I made a terrible error last week.
I took Bella with me to a photo shoot with a friend and her two German shepherd puppies. I was tasked with the challenge to get an action shot of a dog running straight at my camera.
Bella, my companion Maremma sheepdog, doesn’t run – unless there’s a cat on the fence in the backyard – so I needed to call in my top models.
Jazzlo is a trained service and therapy dog. She is a sweet, gentle girl.
So is Bella.
Jazzy came running straight at me, just like she was supposed to.
Bella’s guardian instincts clicked in and she saw danger.
We had to pull the two girls apart.
I failed her
When a livestock guardian dog looks at her human, she is supposed to see a partner, a trusted advocate.
And that doesn’t matter whether she’s a working Maremma or a companion Maremma.
Through the centuries, the Maremma sheepdog has worked closely with their humans to protect livestock. They look to us to understand what their job is and what a “threat” is.
My friend Steve Kovacs is longtime owner and trainer of Kuvasz, the Hungarian big white dog. He is well known throughout LGD circles on Facebook and I look to him as an LGD expert and companion Maremma mentor.
He says the Maremma sheepdog was bred to work with humans as a guardian protector of whatever is important to humans.
“They are not like other dog breeds,” he wrote on Facebook. “They are a partner and need to be treated and taught as such.”
Without livestock to protect, the companion Maremma looks at her house as her territory and her humans as the livestock.
Advocating for the companion Maremma
When Bella saw Jazzy running a beeline at my camera, she didn’t think “oh Mama’s taking pictures of this dog instead of me, how fun!”
She thought, “Danger! Mama’s in danger!”
And she jumped to protect me. The 90 seconds of trying to pull these dogs off each other and evade their bites (I didn’t but it was 10-below Celsius and I had a thick winter jacket on) were scary.
They’re also a strong reminder to keep Bella out of these situations. Mind you, she’s come to sessions with me before without incident – hiking sessions where dogs and humans are enjoying a single pursuit and not running at each other.
They also remind me why I’m:
- So passionate about this breed
- A fierce advocate for keeping your dog on a damn leash
Despite the insistence of the Maremma Sheepdog Club of America and many breeders throughout the United States, the Maremma makes a wonderful companion and house dog.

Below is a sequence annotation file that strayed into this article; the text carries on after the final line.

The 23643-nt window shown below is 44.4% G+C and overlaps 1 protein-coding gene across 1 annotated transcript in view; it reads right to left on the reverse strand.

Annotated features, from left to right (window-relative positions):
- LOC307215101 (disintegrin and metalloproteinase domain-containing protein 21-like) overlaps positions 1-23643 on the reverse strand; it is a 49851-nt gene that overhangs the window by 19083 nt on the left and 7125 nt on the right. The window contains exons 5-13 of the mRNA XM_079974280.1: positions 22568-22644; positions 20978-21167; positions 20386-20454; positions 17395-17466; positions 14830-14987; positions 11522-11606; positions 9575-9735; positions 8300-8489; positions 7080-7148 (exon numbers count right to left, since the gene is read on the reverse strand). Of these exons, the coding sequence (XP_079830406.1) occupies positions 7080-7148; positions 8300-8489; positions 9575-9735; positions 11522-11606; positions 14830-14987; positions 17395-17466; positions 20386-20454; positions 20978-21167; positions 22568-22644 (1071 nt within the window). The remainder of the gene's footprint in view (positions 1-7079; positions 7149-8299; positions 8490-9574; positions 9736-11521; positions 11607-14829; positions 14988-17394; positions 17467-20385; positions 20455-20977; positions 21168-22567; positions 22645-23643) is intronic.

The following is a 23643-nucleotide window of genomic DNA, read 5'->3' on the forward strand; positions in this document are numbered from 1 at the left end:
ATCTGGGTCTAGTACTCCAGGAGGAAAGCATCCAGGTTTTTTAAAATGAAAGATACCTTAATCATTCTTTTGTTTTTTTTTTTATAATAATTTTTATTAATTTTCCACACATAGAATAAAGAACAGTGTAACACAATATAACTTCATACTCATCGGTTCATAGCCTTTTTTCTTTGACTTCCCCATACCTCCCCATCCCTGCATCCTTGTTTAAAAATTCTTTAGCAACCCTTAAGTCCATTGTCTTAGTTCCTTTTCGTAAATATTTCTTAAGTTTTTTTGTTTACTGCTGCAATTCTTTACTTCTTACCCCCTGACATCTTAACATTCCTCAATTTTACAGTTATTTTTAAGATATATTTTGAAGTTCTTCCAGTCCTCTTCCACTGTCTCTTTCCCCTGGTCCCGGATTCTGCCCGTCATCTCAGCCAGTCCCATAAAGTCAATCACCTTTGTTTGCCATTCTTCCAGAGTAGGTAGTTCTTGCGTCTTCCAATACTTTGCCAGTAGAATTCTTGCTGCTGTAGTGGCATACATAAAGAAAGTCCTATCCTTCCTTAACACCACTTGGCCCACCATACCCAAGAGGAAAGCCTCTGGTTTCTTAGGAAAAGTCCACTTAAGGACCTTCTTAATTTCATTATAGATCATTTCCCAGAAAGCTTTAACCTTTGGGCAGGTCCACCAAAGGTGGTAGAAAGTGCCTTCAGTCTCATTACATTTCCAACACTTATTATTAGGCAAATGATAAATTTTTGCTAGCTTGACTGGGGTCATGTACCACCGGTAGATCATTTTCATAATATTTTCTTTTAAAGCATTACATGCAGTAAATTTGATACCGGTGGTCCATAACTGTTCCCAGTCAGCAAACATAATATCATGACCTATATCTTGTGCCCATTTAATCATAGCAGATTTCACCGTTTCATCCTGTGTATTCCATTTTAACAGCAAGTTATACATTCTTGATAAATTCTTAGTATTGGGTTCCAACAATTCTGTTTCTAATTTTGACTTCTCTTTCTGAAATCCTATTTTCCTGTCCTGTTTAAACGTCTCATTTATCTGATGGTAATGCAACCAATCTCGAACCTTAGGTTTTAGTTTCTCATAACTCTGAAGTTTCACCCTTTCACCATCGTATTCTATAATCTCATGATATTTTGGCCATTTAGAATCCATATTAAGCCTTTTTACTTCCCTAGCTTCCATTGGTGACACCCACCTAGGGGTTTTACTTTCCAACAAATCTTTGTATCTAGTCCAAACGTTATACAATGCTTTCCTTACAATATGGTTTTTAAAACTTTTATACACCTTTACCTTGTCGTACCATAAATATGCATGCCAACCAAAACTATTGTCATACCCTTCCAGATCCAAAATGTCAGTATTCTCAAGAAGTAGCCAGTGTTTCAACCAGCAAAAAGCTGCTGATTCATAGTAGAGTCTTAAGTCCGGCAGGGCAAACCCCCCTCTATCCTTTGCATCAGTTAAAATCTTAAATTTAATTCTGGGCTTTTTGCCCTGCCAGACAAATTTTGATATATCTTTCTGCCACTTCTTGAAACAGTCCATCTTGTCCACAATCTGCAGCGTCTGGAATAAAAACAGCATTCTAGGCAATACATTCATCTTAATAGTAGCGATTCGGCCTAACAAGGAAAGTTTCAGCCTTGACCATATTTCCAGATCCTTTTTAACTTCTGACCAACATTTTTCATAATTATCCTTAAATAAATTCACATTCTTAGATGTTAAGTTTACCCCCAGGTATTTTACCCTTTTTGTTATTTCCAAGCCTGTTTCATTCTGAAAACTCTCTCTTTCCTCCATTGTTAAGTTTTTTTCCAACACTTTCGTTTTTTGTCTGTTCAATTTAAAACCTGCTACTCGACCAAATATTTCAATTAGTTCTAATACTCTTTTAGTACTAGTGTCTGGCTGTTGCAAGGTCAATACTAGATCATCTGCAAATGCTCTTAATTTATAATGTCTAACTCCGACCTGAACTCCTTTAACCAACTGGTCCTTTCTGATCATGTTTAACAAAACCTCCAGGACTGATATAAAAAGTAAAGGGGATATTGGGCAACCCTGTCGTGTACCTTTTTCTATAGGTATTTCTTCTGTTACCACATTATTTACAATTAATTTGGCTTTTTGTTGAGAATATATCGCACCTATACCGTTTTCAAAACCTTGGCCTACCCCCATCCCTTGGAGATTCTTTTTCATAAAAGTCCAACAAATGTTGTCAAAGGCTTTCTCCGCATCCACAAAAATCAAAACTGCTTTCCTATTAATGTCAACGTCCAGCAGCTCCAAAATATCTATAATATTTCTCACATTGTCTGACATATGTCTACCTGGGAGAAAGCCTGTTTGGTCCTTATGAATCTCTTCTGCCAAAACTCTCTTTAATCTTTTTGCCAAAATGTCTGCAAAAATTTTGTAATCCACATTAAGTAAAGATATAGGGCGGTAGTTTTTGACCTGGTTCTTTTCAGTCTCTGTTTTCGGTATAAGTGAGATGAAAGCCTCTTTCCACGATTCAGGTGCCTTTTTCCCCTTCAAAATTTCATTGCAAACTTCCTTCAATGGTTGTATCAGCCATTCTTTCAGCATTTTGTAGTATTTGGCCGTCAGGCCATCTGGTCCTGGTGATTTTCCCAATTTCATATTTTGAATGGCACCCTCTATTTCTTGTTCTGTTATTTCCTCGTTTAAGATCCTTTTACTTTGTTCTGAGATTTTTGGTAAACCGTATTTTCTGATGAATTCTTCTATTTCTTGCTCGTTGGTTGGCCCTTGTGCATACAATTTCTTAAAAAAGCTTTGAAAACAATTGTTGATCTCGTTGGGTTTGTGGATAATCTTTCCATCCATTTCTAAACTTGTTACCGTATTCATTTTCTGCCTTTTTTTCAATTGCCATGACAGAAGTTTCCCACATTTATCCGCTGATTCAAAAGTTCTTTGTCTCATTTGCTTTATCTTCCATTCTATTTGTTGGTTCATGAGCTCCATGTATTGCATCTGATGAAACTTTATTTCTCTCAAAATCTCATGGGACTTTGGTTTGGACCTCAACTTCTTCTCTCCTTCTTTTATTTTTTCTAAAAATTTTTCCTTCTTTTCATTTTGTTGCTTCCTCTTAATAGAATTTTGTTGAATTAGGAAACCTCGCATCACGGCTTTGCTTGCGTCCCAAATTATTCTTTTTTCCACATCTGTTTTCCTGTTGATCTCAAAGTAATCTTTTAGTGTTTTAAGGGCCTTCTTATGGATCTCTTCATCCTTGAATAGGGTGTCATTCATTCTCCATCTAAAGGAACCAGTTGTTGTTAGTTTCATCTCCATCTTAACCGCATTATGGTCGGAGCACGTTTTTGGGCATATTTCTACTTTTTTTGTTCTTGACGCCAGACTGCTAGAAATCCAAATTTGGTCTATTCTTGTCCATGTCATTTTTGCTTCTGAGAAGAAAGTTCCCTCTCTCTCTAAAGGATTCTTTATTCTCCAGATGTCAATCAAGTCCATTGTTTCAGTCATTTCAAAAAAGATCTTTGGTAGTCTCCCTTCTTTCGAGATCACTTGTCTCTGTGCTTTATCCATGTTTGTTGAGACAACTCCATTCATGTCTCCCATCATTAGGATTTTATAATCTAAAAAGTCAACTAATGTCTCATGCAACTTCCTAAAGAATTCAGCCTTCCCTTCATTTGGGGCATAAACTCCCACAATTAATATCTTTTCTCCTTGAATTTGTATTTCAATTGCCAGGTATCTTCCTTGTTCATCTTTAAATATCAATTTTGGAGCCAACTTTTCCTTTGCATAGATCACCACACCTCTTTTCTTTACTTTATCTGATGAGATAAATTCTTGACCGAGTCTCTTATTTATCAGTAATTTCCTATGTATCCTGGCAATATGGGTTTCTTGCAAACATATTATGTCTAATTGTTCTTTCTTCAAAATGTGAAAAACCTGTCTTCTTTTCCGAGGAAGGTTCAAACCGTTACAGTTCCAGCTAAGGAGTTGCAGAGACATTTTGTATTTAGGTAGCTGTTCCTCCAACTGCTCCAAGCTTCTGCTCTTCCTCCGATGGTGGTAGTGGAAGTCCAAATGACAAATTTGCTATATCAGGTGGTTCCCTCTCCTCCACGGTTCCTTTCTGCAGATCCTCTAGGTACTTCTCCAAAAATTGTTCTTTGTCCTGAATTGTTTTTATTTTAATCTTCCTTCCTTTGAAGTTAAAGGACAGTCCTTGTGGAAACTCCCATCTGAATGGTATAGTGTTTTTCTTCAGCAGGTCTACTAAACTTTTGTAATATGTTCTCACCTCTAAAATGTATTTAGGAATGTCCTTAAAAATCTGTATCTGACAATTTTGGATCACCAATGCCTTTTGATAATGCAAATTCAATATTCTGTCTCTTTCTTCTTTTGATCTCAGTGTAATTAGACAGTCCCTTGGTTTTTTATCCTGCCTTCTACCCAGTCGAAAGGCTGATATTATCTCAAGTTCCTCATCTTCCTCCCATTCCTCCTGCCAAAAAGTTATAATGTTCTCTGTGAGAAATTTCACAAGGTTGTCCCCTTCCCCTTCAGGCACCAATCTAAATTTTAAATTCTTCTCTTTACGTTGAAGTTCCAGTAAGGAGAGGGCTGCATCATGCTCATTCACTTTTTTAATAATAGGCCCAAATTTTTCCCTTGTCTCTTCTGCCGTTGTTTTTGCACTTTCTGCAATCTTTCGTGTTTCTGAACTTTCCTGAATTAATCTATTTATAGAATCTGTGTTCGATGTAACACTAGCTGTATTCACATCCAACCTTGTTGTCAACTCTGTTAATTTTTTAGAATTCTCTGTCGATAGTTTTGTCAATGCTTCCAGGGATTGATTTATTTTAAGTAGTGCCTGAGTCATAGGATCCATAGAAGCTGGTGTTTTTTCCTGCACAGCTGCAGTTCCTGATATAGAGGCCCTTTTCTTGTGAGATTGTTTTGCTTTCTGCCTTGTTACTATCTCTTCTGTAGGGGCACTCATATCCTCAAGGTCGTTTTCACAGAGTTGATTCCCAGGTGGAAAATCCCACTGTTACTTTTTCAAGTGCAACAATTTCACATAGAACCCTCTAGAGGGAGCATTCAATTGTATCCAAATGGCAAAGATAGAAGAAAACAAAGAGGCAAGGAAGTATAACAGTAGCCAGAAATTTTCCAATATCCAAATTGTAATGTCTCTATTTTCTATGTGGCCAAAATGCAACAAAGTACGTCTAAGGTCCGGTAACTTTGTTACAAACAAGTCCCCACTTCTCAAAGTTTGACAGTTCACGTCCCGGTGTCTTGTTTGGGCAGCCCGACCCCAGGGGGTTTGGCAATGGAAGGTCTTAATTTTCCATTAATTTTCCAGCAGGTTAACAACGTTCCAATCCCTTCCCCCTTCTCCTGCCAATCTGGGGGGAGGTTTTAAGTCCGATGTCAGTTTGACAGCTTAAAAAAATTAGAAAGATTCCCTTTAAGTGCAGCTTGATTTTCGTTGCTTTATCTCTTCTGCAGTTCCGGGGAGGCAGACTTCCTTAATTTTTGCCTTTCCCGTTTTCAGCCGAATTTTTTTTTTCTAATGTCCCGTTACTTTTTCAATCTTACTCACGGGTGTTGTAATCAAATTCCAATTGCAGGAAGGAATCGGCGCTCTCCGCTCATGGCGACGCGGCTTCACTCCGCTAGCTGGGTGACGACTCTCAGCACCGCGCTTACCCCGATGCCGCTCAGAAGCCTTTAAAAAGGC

“This has been proven throughout history and even today,” said Steve. “In Italy, almost half the Maremma are in homes and on estates, not out in the field. In France, it is similar with the (Great Pyrenees). The old-timers’ advice – and the advice of those who introduced LGDs, including the Maremma, to North America … was flat-out wrong.”
The Maremma is an “outstanding companion with a sensitivity and enact reaction to their owners not found in other breeds,” he wrote. “Let’s stop insisting that they can only be in the field or that LGDs that are companions are failed LGDs somehow. That seriously misrepresents the full capability of the LGD breeds.”
My guardian, my best friend
When Shep saw strangers approaching us, he would step in front of me and stand perpendicularly to the path.
My friend Dana noticed this once and commented, “He’s T-barring you.”
He was letting me know he had my back … well, front, I guess.
Being so focused on getting my shot, I didn’t see warning signs that Bella was sensing danger.
That is why I failed her.
As a human with a companion Maremma, it is one of my responsibilities to keep one eye on her, watching for the signs that a threat is approaching:
- Squinty eyes and furrowed brow
- Ears pinned back
- Neck ruff blown out
- Hair on her back raised
The Maremma sheepdog treats humans as equals and friends, say the owners of The Abruzzo Maremma Sheepdog website.
Trust between a Maremma and her human is at the very core of the bond. Bella needs me to help her understand a situation.
It’s why I don’t participate in the bark at your dog challenge on TikTok and other stupid human tricks.
It’s why I don’t play games with her food.
It’s why I don’t leave her alone in an area full of strangers.
If her natural instincts to disengage a threat kick in, there’s going to be trouble.
There was trouble.
And it’s my fault.
After 18 years of loving a companion Maremma, I recognize that I made a mistake, one that I’m going to do my damnedest not to make again. We become better humans for our dogs, though, because of the mistakes we make.
As long as we learn from them.
First and foremost, I need to remember that Bella’s trust is my priority. If I break that trust, I lose her and the incredible connection we share.
The Soul Dog Journey Project
These stories of Bella, to be told every Monday in 2022, are part of the Soul Dog Journey Project, a mission by my friend Marika at @dirtiedogphotography in Seattle. After losing her Soul Dog, Kerouac, last year, she’s put together a 52-week project that gets us telling the stories of how we are connected to our dogs and what they bring to our lives.
Each week, there’s a new story prompt to get our creative juices flowing. This week’s prompt focuses on how you imagine your dog sees you. Beyond imagination, Bella needs to see me as a trusted partner and an advocate.
Don’t be shy. Tell me in the comments about the way you imagine your dog sees you. And if you’ve found yourself here because you have a Maremma sheepdog that brings you a deeper connection than you’ve ever known, well, you just know.